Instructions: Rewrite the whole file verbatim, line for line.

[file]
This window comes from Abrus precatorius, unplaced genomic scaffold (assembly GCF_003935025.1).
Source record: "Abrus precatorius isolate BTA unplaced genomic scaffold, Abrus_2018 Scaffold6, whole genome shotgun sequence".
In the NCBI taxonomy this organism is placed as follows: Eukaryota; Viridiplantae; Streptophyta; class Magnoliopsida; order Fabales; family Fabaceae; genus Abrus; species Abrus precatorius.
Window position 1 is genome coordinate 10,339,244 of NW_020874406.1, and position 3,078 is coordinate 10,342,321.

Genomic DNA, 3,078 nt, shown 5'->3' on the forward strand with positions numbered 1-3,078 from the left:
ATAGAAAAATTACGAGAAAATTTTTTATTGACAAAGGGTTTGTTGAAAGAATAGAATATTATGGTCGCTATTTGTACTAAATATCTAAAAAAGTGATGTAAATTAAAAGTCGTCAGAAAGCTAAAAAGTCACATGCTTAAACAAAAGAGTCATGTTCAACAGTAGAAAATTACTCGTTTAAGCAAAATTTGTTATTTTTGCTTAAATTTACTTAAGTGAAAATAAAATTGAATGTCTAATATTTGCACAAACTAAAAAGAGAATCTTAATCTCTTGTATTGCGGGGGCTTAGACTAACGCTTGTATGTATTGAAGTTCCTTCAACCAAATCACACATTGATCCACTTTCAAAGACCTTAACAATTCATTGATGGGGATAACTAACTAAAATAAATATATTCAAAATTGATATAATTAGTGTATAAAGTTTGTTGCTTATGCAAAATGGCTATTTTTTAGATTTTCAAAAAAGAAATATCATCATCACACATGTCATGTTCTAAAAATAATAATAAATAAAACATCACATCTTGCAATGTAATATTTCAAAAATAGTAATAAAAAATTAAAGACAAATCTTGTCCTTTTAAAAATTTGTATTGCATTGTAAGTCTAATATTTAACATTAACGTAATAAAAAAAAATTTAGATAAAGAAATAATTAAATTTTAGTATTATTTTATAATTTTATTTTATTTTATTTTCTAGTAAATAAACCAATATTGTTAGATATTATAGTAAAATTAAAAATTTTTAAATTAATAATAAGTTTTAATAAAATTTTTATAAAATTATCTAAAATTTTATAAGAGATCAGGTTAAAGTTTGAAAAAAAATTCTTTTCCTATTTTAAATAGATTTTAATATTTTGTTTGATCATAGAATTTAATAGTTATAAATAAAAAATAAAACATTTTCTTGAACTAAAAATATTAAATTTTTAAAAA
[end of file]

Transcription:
This window comes from Abrus precatorius, unplaced genomic scaffold (assembly GCF_003935025.1).
Source record: "Abrus precatorius isolate BTA unplaced genomic scaffold, Abrus_2018 Scaffold6, whole genome shotgun sequence".
In the NCBI taxonomy this organism is placed as follows: Eukaryota; Viridiplantae; Streptophyta; class Magnoliopsida; order Fabales; family Fabaceae; genus Abrus; species Abrus precatorius.
Window position 1 is genome coordinate 10,339,244 of NW_020874406.1, and position 3,078 is coordinate 10,342,321.

Genomic DNA, 3,078 nt, shown 5'->3' on the forward strand with positions numbered 1-3,078 from the left:
ATAGAAAAATTACGAGAAAATTTTTTATTGACAAAGGGTTTGTTGAAAGAATAGAATATTATGGTCGCTATTTGTACTAAATATCTAAAAAAGTGATGTAAATTAAAAGTCGTCAGAAAGCTAAAAAGTCACATGCTTAAACAAAAGAGTCATGTTCAACAGTAGAAAATTACTCGTTTAAGCAAAATTTGTTATTTTTGCTTAAATTTACTTAAGTGAAAATAAAATTGAATGTCTAATATTTGCACAAACTAAAAAGAGAATCTTAATCTCTTGTATTGCGGGGGCTTAGACTAACGCTTGTATGTATTGAAGTTCCTTCAACCAAATCACACATTGATCCACTTTCAAAGACCTTAACAATTCATTGATGGGGATAACTAACTAAAATAAATATATTCAAAATTGATATAATTAGTGTATAAAGTTTGTTGCTTATGCAAAATGGCTATTTTTTAGATTTTCAAAAAAGAAATATCATCATCACACATGTCATGTTCTAAAAATAATAATAAATAAAACATCACATCTTGCAATGTAATATTTCAAAAATAGTAATAAAAAATTAAAGACAAATCTTGTCCTTTTAAAAATTTGTATTGCATTGTAAGTCTAATATTTAACATTAACGTAATAAAAAAAAATTTAGATAAAGAAATAATTAAATTTTAGTATTATTTTATAATTTTATTTTATTTTATTTTCTAGTAAATAAACCAATATTGTTAGATATTATAGTAAAATTAAAAATTTTTAAATTAATAATAAGTTTTAATAAAATTTTTATAAAATTATCTAAAATTTTATAAGAGATCAGGTTAAAGTTTGAAAAAAAATTCTTTTCCTATTTTAAATAGATTTTAATATTTTGTTTGATCATAGAATTTAATAGTTATAAATAAAAAATAAAACATTTTCTTGAACTAAAAATATTAAATTTTTAAAAA